It also called on the MDC Alliance to respect the ZEC process and allow the electoral process to get to its logical conclusion.
This is an eye-witness account of the military crackdown on people in Harare, which the author, who is too afraid to be identified, describes as the most disturbing event witnessed.
“That is when l saw the soldiers coming. Some were in military vehicles. Others were walking on foot. I have never seen so many soldiers in my life. They were angry. Some were holding guns, others sjamboks. It felt like a war had broken out in Harare, a city which is normally calm.”
Picture: Military forces chased protesting MDC supporters in Harare. (Mujahid Safodien, GroundUp)
Human rights activists in Zimbabwe are condemning the military crackdown on opposition protesters in the capital, saying it raises questions about whether the current government is any different from that of former leader Robert Mugabe.
The Zimbabwe Human Rights NGO Forum says member groups saw soldiers firing “randomly” in downtown Harare and beating up bystanders who were not involved in the protests on Wednesday. Three people were killed in the election-related violence.
The activists are denouncing violent protests but calling the government’s reaction illegal and “grossly disproportionate to the violence that it sought to contain”.
A journalist in Zimbabwe has tweeted an image of police closing off an MDC-T office in Bulawayo. He tweeted earlier that “Harare is closed for business”.
Violence erupted in the capital of Harare that has claimed the lives of three people.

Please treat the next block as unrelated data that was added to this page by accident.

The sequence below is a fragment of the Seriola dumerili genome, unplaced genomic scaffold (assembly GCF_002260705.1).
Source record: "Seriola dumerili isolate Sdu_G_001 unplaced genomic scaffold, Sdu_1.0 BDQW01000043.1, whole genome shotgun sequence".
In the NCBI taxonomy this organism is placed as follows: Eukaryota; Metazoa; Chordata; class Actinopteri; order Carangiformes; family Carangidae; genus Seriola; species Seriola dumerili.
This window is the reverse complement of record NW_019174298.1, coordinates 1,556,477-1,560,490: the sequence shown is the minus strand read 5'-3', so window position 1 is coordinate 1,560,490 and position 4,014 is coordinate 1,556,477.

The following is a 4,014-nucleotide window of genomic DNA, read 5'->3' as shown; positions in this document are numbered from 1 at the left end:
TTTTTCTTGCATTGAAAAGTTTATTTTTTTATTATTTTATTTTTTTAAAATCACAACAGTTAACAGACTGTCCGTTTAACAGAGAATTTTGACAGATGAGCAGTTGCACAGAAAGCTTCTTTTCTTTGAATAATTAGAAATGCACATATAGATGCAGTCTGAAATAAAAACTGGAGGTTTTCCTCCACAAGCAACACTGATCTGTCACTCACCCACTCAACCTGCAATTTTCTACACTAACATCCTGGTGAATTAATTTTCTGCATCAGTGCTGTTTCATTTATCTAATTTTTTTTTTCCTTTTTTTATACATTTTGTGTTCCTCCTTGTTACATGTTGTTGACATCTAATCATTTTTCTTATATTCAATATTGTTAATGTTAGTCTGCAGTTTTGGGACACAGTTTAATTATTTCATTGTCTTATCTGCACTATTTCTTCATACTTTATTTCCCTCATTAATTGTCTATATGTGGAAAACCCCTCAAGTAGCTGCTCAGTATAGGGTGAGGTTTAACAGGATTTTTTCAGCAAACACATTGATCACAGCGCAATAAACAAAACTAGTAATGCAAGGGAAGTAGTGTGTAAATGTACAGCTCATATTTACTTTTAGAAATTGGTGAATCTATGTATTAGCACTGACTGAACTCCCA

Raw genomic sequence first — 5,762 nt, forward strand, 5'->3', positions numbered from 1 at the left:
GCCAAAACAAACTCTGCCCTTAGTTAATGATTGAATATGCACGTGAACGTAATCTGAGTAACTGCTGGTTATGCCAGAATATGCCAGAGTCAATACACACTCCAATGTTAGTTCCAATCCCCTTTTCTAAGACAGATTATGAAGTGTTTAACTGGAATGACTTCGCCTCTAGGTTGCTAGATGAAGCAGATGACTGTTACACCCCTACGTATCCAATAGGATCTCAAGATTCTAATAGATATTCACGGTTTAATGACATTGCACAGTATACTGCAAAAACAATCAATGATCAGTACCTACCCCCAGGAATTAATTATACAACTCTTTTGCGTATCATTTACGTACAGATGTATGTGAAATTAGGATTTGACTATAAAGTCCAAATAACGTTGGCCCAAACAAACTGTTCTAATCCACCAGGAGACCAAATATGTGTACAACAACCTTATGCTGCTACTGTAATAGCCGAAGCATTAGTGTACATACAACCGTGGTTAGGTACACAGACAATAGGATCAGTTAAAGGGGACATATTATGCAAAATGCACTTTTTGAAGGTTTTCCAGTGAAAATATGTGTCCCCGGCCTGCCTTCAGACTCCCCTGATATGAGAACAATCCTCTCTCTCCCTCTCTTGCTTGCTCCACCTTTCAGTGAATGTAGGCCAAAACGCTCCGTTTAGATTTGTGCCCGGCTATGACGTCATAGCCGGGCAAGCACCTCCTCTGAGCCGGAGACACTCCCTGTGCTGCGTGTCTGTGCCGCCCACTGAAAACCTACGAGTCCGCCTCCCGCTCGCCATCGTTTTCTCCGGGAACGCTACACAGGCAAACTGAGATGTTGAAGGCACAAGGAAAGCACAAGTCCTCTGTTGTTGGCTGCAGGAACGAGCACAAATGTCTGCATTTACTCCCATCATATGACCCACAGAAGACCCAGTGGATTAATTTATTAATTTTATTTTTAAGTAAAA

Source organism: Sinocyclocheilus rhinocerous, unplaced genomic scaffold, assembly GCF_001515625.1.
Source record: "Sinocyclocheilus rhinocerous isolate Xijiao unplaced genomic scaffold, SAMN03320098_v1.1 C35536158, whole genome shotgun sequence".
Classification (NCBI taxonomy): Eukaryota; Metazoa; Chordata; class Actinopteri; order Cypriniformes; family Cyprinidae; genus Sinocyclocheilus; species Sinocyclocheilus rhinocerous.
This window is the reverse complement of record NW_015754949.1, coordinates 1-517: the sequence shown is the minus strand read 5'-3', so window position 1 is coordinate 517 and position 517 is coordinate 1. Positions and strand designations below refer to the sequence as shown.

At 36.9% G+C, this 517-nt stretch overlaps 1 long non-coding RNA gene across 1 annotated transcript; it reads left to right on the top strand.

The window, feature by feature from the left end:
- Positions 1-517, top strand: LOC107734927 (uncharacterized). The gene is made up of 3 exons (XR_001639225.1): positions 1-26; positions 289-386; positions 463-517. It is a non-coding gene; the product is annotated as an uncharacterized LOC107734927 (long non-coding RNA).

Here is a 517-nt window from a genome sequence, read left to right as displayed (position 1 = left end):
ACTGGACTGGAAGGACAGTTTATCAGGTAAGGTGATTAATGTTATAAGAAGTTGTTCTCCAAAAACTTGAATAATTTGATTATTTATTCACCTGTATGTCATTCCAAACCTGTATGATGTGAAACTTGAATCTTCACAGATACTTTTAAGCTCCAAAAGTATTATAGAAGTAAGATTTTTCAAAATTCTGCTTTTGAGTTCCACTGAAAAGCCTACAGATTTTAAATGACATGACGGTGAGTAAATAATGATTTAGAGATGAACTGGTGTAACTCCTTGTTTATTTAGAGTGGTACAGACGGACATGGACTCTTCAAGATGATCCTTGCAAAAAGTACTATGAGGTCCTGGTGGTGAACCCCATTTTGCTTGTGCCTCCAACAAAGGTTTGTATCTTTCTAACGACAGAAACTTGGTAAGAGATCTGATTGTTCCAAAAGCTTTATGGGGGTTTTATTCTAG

The Commonwealth’s election observer group in Zimbabwe has already warned that further violence could undermine the progress achieved in the country’s elections so far.
Mahiya: ‘Why did the MDC-A organise violent demonstrations?’
Zimbabwe’s war veterans have blamed the MDC Alliance for Wednesday’s violence on Harare’s streets, reports News24 correspondent Carie du Plessis.
Zimbabwe National Liberation War Veterans’ Association (ZNLWVA) spokesperson Douglas Mahiya said supporters of opposition candidate, Nelson Chamisa, should be aware that any of the 23 presidential candidates could win the election.
“Questions abound,” he told journalists at a press conference at the Rainbow Towers Hotel, “why did the MDC-A organise violent demonstrations? Why did they think their candidate was the winner and no one else except them?”
He said Zanu-PF had a longer history than the opposition, spanning back to 1963.
“Why would he [Chamisa] think that he would not lose elections against a party that has done their homework? There is no way these parties can turn back the hands of time and get the credit. So the people know what they want and I think we are all going to receive what people chose.”
File photo: Douglas Mahiya. (AFP)
Zimbabwe’s electoral commission has told reporters it will announce the results of Monday’s presidential election “very soon”.
Zimbabwe’s state broadcaster earlier tweeted that the commission said it would announce those results at 21:00.
That tweet has been deleted.
By law the commission has five days from Monday’s election to release the results.
The European Union is appealing for calm in Zimbabwe a day after deadly violence linked to Monday’s elections that the EU says were marred by “shortcomings.”
EU foreign policy chief Federica Mogherini’s office says in a statement that “we appeal for calm and restraint on all sides and for protests to be conducted according to the law”.
The statement notes that “a number of shortcomings were observed, including the lack of a truly level playing field” surrounding the vote. – AP